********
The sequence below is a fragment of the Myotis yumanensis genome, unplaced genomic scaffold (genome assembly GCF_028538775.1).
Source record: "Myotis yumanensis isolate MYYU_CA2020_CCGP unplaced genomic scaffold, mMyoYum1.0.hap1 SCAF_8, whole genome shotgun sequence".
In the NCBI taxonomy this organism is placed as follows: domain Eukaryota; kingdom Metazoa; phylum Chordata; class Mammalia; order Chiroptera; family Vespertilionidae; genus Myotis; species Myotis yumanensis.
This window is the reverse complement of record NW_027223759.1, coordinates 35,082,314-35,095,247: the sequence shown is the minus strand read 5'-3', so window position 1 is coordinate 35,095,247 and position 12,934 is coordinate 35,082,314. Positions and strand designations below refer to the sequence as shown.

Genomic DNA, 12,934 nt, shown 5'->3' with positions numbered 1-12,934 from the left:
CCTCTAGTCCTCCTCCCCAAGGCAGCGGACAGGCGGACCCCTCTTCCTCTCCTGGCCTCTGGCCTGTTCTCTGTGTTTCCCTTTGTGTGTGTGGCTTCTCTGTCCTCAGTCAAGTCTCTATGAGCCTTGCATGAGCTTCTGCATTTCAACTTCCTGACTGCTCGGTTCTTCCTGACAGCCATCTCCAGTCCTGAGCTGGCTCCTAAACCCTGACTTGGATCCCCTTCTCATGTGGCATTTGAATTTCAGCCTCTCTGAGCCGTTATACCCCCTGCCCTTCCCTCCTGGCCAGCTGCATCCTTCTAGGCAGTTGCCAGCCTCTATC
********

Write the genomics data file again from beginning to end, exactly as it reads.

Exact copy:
The sequence below is a fragment of the Myotis yumanensis genome, unplaced genomic scaffold (genome assembly GCF_028538775.1).
Source record: "Myotis yumanensis isolate MYYU_CA2020_CCGP unplaced genomic scaffold, mMyoYum1.0.hap1 SCAF_8, whole genome shotgun sequence".
In the NCBI taxonomy this organism is placed as follows: domain Eukaryota; kingdom Metazoa; phylum Chordata; class Mammalia; order Chiroptera; family Vespertilionidae; genus Myotis; species Myotis yumanensis.
This window is the reverse complement of record NW_027223759.1, coordinates 35,082,314-35,095,247: the sequence shown is the minus strand read 5'-3', so window position 1 is coordinate 35,095,247 and position 12,934 is coordinate 35,082,314. Positions and strand designations below refer to the sequence as shown.

Genomic DNA, 12,934 nt, shown 5'->3' with positions numbered 1-12,934 from the left:
CCTCTAGTCCTCCTCCCCAAGGCAGCGGACAGGCGGACCCCTCTTCCTCTCCTGGCCTCTGGCCTGTTCTCTGTGTTTCCCTTTGTGTGTGTGGCTTCTCTGTCCTCAGTCAAGTCTCTATGAGCCTTGCATGAGCTTCTGCATTTCAACTTCCTGACTGCTCGGTTCTTCCTGACAGCCATCTCCAGTCCTGAGCTGGCTCCTAAACCCTGACTTGGATCCCCTTCTCATGTGGCATTTGAATTTCAGCCTCTCTGAGCCGTTATACCCCCTGCCCTTCCCTCCTGGCCAGCTGCATCCTTCTAGGCAGTTGCCAGCCTCTATC